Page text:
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Print and Poster.

Admiral Beer “Night Out”

Featured in Archive Magazine.

Vixen Binoculars “Eyes”
Featured in Archive Magazine.

Miami Ad School “Brains”

This is a print campaign for the Miami Ad School that ran across the world. The premise was very simple: We all have award winning ideas in our heads, we just somebody to teach us how to make them happen. As the line states: “If it’s in there, we’ll help you find it”.

Remix Magazine “Misunderstood”

Featured in Archive Magazine.

Adot “Words Kill Wars”

Featured in Creativity.

Adot targets young opinion leaders, people who will shape the future and challenge the status quo. Adot campaigns on social issues, everything from anti-war, poverty, racism, civil rights and big government. They challenge pre-conceived ideas around these issues and ask us to take a closer look.

In this print and poster campaign, Adot set out to remind Ukraine and Russia that dialogue is always preferable to war. This message is compellingly depicted through the juxtaposition of two different choice of weapons, one violent, the other peaceful, and stating that the latter should always trump the former.

IBM “Powering Japan”

Ogilvy Creative School “Let it all out”

Featured in Adweek.

In Tokyo, Ogilvy & Mather has a unique tool to recruit interns: their own creative school. Every year they invite students from all over Japan to apply and attend lessons during a ten week period. To communicate the new academic year of the Ogilvy Creative School in Tokyo, we created a series of posters that showed youngsters "blowing their creative brains out" with their hands, creating the most artistic splatters on the wall. The line read “Ogilvy Creative School. Let it all out.”

We teamed up with some of the best artists in Japan to make the posters and placed them in all the major education institutions in the country.

Indian Debating Union “Chunks”

The Indian Debating Union is a pioneering and internationally acclaimed not-for profit social enterprise delivering exciting, relevant and inspiring debates and speeches to diverse audiences around the world. In this print and poster campaign, IDU wanted to address the corruption issues in the government, showing quite explicitly how corruption is destroying the very fabric of Indian society.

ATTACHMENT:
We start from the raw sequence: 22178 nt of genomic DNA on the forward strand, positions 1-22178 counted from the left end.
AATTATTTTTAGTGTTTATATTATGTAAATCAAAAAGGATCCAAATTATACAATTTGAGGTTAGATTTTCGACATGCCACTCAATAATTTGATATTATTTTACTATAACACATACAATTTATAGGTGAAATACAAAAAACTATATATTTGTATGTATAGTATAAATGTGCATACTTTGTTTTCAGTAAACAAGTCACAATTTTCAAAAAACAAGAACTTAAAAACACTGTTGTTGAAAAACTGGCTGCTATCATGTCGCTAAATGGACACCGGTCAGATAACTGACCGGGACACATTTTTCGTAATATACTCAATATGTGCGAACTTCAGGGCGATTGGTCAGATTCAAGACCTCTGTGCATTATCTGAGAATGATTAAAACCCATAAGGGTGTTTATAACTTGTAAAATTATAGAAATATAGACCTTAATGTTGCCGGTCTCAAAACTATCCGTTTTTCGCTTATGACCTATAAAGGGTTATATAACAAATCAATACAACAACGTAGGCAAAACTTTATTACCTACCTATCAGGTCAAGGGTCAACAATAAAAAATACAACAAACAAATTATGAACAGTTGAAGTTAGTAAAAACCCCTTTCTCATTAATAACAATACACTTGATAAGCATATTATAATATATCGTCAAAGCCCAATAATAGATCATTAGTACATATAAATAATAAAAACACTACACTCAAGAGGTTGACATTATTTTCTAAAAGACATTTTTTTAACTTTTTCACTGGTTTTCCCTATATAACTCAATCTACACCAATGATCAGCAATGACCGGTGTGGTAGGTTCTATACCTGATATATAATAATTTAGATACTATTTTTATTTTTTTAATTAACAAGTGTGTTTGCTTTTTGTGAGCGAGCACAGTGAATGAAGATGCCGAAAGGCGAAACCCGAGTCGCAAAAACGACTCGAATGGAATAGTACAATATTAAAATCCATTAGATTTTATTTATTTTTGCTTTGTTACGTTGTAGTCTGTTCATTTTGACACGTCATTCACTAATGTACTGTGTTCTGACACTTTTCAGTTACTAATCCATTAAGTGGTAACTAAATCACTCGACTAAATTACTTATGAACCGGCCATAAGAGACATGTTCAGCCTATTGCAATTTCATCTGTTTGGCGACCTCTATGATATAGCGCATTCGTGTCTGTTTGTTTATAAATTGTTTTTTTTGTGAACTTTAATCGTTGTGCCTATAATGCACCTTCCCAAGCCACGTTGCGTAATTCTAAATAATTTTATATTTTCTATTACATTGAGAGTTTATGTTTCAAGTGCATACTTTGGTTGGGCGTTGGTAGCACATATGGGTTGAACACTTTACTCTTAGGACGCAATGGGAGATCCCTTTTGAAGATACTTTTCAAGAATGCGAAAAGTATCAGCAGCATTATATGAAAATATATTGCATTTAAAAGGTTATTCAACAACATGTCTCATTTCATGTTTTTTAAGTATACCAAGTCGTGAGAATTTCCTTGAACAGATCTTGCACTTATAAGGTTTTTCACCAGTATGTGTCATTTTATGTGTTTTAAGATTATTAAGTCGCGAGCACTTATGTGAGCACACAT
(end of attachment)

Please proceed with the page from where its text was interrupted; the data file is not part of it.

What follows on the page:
Schweppes “Twist the Rules”

In Japan, people are expected to follow the rules, to comply with the norm, to not stand out. 'The nail that sticks out gets hammered' they say. This campaign addressed the +40 male audience and invited them to break free from that, to show how mature and confident they are, and to enjoy life as they please. In essence, to twist the rules. The campaign featured Toshinobu Kubota, the biggest R&B singer from Japan.

Fila “Sportslife”

Fila is recognized the wold over as one of the most iconic sportswear brands, immortalized by legends like Bjorn Born, Guillermo Vilas, Boris Becker, Alberto Tomba or Monica Seles. To launch their Heritage line, a streetwear collection inspired in their most classic designs, they came up with a very simple concept: “Sportslife”. Life is a sport, and the hardest game we will ever play.

EMMA Organ Donation

EMMA (The Ethnic Multicultural Media Academy) has striven since 1997 to promote equality, social responsibility and universal human rights. In its latest campaign, they asked us to encourage people to become organ donors. With a very simple idea, we turned a series of beautiful pictures of human bodies into the simplest of the coupons, helping people declare, very plainly but very powerfully, what’s the destiny they want for their organs.

Indian Debating Union “Imagine”

Pledge Antibacterial “Candy”

Huggies “Newborn”

Featured in Tokyo Copywriters Club Yearbook.

The headline reads: Don't turn your back on your newborn. Take paternity leave.

The headline reads: Don't turn your back on your newborn. Take paternity leave.

The headline reads: Don't turn your back on your newborn. Take paternity leave.

Kool “Kool or not” Billboard & POP Campaign

After decades of intrinsic campaigns, focusing on the 'refreshing' qualities of their product we managed to convince the client to stop talking about the product, and start talking to its consumers for the first time. The campaign was run throughout Japan and completely disrupted a category that until then has only talked about product qualities. The idea was to show a series of statements that, though reasonable for the western world, were quite provocative for Japan, and then invite people to answer if they were ''Kool" with them or not.

The headline reads: I'm not eccentric. I'm just more alive than most people. KOOL or not.

The headline reads: When nobody gives you answers, you have to find them yourself. KOOL or not.

The headline reads: A person who has no enemies has no friends. KOOL or not.

The headline reads: Playing it safe is risky. KOOL or not.

The headline reads: Obey all the rules. Miss all the fun. KOOL or not.

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